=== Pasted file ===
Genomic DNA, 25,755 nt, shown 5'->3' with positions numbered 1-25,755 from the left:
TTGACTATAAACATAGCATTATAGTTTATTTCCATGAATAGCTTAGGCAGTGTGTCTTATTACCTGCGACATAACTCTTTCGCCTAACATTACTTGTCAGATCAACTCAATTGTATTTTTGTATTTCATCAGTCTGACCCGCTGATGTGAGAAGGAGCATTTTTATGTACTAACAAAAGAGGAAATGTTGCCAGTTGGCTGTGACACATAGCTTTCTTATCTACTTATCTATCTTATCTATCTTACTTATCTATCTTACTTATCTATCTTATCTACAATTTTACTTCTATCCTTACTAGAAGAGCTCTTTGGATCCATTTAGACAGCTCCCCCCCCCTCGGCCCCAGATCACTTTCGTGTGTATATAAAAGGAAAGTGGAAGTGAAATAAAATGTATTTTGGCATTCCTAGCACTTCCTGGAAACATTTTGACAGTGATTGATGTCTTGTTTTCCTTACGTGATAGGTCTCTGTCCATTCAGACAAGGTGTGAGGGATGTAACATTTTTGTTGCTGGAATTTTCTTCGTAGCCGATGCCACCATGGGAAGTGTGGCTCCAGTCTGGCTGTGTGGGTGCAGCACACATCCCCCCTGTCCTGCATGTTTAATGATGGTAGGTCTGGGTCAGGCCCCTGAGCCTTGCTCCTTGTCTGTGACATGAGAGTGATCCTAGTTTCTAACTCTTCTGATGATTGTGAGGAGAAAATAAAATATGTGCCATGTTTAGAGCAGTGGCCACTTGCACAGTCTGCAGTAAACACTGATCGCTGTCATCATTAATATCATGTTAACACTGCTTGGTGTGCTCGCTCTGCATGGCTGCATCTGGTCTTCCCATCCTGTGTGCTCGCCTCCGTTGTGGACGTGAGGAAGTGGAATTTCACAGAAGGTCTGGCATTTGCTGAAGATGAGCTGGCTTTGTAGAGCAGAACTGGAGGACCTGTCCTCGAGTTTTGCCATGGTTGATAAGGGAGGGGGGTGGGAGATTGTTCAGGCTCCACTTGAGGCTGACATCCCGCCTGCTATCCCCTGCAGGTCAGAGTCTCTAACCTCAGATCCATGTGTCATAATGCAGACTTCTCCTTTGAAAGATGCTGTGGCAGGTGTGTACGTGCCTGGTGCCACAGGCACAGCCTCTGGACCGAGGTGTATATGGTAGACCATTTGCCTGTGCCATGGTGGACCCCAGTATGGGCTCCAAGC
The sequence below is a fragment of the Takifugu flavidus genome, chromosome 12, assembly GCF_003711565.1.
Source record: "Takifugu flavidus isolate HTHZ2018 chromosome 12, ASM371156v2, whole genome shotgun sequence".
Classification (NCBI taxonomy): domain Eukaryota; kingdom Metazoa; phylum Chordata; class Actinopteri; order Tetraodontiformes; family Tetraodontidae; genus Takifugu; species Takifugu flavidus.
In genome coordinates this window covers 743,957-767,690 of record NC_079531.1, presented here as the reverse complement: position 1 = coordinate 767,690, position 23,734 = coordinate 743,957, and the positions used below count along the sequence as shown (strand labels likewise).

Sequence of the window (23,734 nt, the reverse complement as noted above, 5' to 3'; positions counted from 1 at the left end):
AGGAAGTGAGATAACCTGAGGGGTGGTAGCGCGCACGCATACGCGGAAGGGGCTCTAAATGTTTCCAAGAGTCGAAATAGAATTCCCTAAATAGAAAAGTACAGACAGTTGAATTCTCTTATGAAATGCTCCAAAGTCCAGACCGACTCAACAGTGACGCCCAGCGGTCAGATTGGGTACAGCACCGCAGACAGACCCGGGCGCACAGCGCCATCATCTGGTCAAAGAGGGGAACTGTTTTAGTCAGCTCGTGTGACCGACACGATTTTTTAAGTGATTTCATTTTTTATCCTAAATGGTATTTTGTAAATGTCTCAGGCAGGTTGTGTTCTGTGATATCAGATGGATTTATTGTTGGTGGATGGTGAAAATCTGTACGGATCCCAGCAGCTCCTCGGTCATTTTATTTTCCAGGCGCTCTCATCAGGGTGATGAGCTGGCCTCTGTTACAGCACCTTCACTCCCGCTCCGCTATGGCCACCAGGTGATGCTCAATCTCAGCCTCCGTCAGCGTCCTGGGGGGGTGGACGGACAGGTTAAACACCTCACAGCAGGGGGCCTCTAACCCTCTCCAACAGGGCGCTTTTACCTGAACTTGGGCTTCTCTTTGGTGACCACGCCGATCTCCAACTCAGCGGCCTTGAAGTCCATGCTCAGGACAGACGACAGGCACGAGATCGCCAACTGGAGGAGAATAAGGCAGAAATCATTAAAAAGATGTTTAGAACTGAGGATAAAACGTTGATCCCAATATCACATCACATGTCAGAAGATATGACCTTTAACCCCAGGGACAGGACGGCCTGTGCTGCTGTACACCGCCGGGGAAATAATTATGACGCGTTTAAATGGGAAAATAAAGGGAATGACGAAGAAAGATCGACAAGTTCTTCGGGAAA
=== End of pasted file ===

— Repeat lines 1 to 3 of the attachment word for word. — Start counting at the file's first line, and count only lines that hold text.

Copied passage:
Genomic DNA, 25,755 nt, shown 5'->3' with positions numbered 1-25,755 from the left:
TTGACTATAAACATAGCATTATAGTTTATTTCCATGAATAGCTTAGGCAGTGTGTCTTATTACCTGCGACATAACTCTTTCGCCTAACATTACTTGTCAGATCAACTCAATTGTATTTTTGTATTTCATCAGTCTGACCCGCTGATGTGAGAAGGAGCATTTTTATGTACTAACAAAAGAGGAAATGTTGCCAGTTGGCTGTGACACATAGCTTTCTTATCTACTTATCTATCTTATCTATCTTACTTATCTATCTTACTTATCTATCTTATCTACAATTTTACTTCTATCCTTACTAGAAGAGCTCTTTGGATCCATTTAGACAGCTCCCCCCCCCTCGGCCCCAGATCACTTTCGTGTGTATATAAAAGGAAAGTGGAAGTGAAATAAAATGTATTTTGGCATTCCTAGCACTTCCTGGAAACATTTTGACAGTGATTGATGTCTTGTTTTCCTTACGTGATAGGTCTCTGTCCATTCAGACAAGGTGTGAGGGATGTAACATTTTTGTTGCTGGAATTTTCTTCGTAGCCGATGCCACCATGGGAAGTGTGGCTCCAGTCTGGCTGTGTGGGTGCAGCACACATCCCCCCTGTCCTGCATGTTTAATGATGGTAGGTCTGGGTCAGGCCCCTGAGCCTTGCTCCTTGTCTGTGACATGAGAGTGATCCTAGTTTCTAACTCTTCTGATGATTGTGAGGAGAAAATAAAATATGTGCCATGTTTAGAGCAGTGGCCACTTGCACAGTCTGCAGTAAACACTGATCGCTGTCATCATTAATATCATGTTAACACTGCTTGGTGTGCTCGCTCTGCATGGCTGCATCTGGTCTTCCCATCCTGTGTGCTCGCCTCCGTTGTGGACGTGAGGAAGTGGAATTTCACAGAAGGTCTGGCATTTGCTGAAGATGAGCTGGCTTTGTAGAGCAGAACTGGAGGACCTGTCCTCGAGTTTTGCCATGGTTGATAAGGGAGGGGGGTGGGAGATTGTTCAGGCTCCACTTGAGGCTGACATCCCGCCTGCTATCCCCTGCAGGTCAGAGTCTCTAACCTCAGATCCATGTGTCATAATGCAGACTTCTCCTTTGAAAGATGCTGTGGCAGGTGTGTACGTGCCTGGTGCCACAGGCACAGCCTCTGGACCGAGGTGTATATGGTAGACCATTTGCCTGTGCCATGGTGGACCCCAGTATGGGCTCCAAGC
The sequence below is a fragment of the Takifugu flavidus genome, chromosome 12, assembly GCF_003711565.1.